The level to which students understand the format of the state tests may have a direct correlation to their ability to do well. While school districts often overload students with practice tests, there are some things special Ed and regular teachers can do to increase familiarity of the test format, using released items and regular homework assignments.
Preparing Students for Tests
1) Locate the student’s IEP and compare it to the state frameworks. Once test results are released for your students to the districts, compare the items the student missed to the last administration of the exam. As stated before, it is important to measure progress over time, rather than comparison to other students. Focus on what the student needs to work on individually, and then try to correlate this to what is required on the benchmark exams.
2) Work released items/practice items into the regular assignments for bonus points or make it one of the regular items in the homework, but don’t count it against the students if they get them wrong. They are typically more challenging and require more thought than any homework you would normally assign. But if students get even a few of the questions right, it may increase their confidence to the level that will enable them to perform better.
3) Explain to the students the strategies used in multiple choice questions, as well as essay or open-response type questions and have them practice responses for both types of questions. Once the practice tests are scored, items missed should be discussed in detail.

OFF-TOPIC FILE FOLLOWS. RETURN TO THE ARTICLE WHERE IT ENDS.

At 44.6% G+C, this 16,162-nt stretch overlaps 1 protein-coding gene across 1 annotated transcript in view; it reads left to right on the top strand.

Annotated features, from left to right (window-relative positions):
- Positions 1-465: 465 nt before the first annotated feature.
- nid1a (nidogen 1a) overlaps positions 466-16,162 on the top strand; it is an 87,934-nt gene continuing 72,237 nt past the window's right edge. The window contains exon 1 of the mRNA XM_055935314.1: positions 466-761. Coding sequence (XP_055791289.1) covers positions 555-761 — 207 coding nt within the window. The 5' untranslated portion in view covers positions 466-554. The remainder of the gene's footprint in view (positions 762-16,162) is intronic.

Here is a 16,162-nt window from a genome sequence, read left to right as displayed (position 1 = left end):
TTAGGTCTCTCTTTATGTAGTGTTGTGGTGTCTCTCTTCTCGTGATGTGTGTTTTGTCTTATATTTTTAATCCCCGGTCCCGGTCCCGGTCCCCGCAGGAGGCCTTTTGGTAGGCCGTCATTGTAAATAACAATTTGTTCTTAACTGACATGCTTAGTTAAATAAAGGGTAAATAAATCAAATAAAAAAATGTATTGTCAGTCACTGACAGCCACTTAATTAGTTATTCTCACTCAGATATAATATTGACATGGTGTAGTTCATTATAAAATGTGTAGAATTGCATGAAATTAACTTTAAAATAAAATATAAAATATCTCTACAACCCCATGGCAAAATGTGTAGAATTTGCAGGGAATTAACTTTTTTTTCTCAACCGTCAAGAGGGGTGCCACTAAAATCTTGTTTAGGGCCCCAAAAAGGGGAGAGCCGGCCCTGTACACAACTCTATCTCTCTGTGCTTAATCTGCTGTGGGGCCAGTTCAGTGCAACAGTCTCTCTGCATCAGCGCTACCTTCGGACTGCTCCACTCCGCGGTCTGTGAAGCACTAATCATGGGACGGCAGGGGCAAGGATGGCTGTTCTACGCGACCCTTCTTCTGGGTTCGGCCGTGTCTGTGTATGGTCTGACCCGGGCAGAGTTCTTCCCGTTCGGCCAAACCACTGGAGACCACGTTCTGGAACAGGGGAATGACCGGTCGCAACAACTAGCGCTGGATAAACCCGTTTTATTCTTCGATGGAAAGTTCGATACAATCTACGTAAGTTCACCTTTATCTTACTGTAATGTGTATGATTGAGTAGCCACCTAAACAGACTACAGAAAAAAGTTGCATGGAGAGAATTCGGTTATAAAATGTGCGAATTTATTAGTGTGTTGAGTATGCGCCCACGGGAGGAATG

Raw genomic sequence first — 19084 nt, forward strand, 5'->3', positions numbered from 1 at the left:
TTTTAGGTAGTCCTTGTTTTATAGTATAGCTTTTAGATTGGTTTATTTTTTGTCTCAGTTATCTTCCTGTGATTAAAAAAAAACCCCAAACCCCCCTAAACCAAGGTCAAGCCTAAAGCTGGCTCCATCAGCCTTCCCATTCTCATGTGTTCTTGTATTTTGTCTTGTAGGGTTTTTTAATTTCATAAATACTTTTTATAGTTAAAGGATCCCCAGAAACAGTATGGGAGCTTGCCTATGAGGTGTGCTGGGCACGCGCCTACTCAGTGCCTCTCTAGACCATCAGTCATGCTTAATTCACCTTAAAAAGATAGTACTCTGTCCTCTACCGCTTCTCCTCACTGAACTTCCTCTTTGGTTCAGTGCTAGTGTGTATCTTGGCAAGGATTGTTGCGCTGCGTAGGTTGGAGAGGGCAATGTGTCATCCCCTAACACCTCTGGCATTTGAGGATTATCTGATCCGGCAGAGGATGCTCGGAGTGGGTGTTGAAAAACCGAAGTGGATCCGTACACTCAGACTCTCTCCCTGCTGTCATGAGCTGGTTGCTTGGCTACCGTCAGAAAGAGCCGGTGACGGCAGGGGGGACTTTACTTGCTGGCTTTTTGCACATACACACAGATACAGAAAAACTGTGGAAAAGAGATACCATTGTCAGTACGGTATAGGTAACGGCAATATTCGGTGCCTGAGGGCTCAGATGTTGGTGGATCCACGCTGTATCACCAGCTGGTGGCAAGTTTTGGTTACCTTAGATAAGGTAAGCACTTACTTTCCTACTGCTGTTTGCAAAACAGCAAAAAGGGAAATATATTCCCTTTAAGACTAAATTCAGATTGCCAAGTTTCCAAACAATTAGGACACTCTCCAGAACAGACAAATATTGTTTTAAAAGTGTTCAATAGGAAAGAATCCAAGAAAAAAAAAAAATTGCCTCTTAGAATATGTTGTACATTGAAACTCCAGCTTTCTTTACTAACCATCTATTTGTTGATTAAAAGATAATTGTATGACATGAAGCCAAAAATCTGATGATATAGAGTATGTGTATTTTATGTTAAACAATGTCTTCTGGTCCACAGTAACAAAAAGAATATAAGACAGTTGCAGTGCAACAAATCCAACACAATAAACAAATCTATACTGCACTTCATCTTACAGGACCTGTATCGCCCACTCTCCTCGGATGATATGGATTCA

4) Use “open response” type questions on work given to students regularly, including math and Reading lessons. Once students have gotten used to explaining their answers in this way, the test may not seem so different to them.
5) Finally, have a brainstorming session with students asking them what scares them most about the test and try to reduce test anxiety. By airing their fears with peers and teachers, they may feel more relaxed about the actual test when that day comes around.
Explore the resources in the Reference Box for more tips and ideas on increasing self-esteem in special needs students. Special needs students generally have lower self-esteem due to their past struggles in education, and therefore it may take that much more work to bring their level of confidence up. But teachers should do this, not just for the state and federal tests, but also because they are kids in need, and you are a teacher, and it is just the “right thing to do.”
- Download a Free Social Emotional Learning Kit - from WingsForKids.org
- Self Esteem in Special Needs Children – Building Confidence and Can-Do Attitudes - on AmberAlertsGPS.org.
- Nuturing Self-Esteem in the Child with Special Needs - from the APDHailey.blogspot.com.
This post is part of the series: Test Scores for Students with Special Needs
Through years spent as a Special Education teacher in the public school system, I developed a number of techniques which proved effective over the years in raising student scores. Learn some of the hurdles facing students with special needs and how to overcome them.